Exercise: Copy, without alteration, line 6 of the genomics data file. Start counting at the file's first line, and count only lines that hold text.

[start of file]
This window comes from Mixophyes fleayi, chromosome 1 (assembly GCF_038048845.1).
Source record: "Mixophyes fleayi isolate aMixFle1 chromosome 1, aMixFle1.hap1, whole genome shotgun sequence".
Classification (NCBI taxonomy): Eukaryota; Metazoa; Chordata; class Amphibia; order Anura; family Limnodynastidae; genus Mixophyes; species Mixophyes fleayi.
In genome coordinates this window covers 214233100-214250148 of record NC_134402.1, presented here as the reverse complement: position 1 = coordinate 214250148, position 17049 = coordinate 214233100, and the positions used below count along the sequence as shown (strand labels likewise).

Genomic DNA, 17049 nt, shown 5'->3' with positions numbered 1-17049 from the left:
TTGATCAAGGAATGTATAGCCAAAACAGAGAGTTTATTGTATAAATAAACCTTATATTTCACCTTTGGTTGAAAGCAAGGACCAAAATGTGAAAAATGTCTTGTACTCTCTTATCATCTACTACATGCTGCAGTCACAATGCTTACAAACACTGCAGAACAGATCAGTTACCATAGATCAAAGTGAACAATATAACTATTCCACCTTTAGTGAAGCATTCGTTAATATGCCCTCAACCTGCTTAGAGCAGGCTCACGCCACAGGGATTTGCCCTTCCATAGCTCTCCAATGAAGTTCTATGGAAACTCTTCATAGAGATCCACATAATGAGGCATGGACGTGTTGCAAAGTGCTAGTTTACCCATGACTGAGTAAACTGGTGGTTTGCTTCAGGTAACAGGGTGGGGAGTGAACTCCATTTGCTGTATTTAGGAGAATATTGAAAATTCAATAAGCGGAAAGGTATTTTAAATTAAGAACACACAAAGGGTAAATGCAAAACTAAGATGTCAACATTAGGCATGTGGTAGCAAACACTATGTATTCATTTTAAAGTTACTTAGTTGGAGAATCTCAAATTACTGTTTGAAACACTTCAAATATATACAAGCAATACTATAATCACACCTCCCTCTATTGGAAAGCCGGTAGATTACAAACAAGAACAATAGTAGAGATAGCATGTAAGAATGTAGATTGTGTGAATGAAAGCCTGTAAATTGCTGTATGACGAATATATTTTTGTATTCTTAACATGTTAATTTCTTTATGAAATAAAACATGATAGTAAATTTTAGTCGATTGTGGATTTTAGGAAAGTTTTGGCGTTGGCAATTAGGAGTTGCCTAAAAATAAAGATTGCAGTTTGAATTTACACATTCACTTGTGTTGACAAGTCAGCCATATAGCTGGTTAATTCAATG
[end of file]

TTGATCAAGGAATGTATAGCCAAAACAGAGAGTTTATTGTATAAATAAACCTTATATTTCACCTTTGGTTGAAAGCAAGGACCAAAATGTGAAAAATGTCTTGTACTCTCTTATCATCTACTACATGCTGCAGTCACAATGCTTACAAACACTGCAGAACAGATCAGTTACCATAGATCAAAGTGAACAATATAACTATTCCACCTTTAGTGAAGCATTCGTTAATATGCCCTCAACCTGCTTAGAGCAGGCTCACGCCACAGGGATTTGCCCTTCCATAGCTCTCCAATGAAGTTCTATGGAAACTCTTCATAGAGATCCACATAATGAGGCATGGACGTGTTGCAAAGTGCTAGTTTACCCATGACTGAGTAAACTGGTGGTTTGCTTCAGGTAACAGGGTGGGGAGTGAACTCCATTTGCTGTATTTAGGAGAATATTGAAAATTCAATAAGCGGAAAGGTATTTTAAATTAAGAACACACAAAGGGTAAATGCAAAACTAAGATGTCAACATTAGGCATGTGGTAGCAAACACTATGTATTCATTTTAAAGTTACTTAGTTGGAGAATCTCAAATTACTGTTTGAAACACTTCAAATATATACAAGCAATACTATAATCACACCTCCCTCTATTGGAAAGCCGGTAGATTACAAACAAGAACAATAGTAGAGATAGCATGTAAGAATGTAGATTGTGTGAATGAAAGCCTGTAAATTGCTGTATGACGAATATATTTTTGTATTCTTAACATGTTAATTTCTTTATGAAATAAAACATGATAGTAAATTTTAGTCGATTGTGGATTTTAGGAAAGTTTTGGCGTTGGCAATTAGGAGTTGCCTAAAAATAAAGATTGCAGTTTGAATTTACACATTCACTTGTGTTGACAAGTCAGCCATATAGCTGGTTAATTCAATG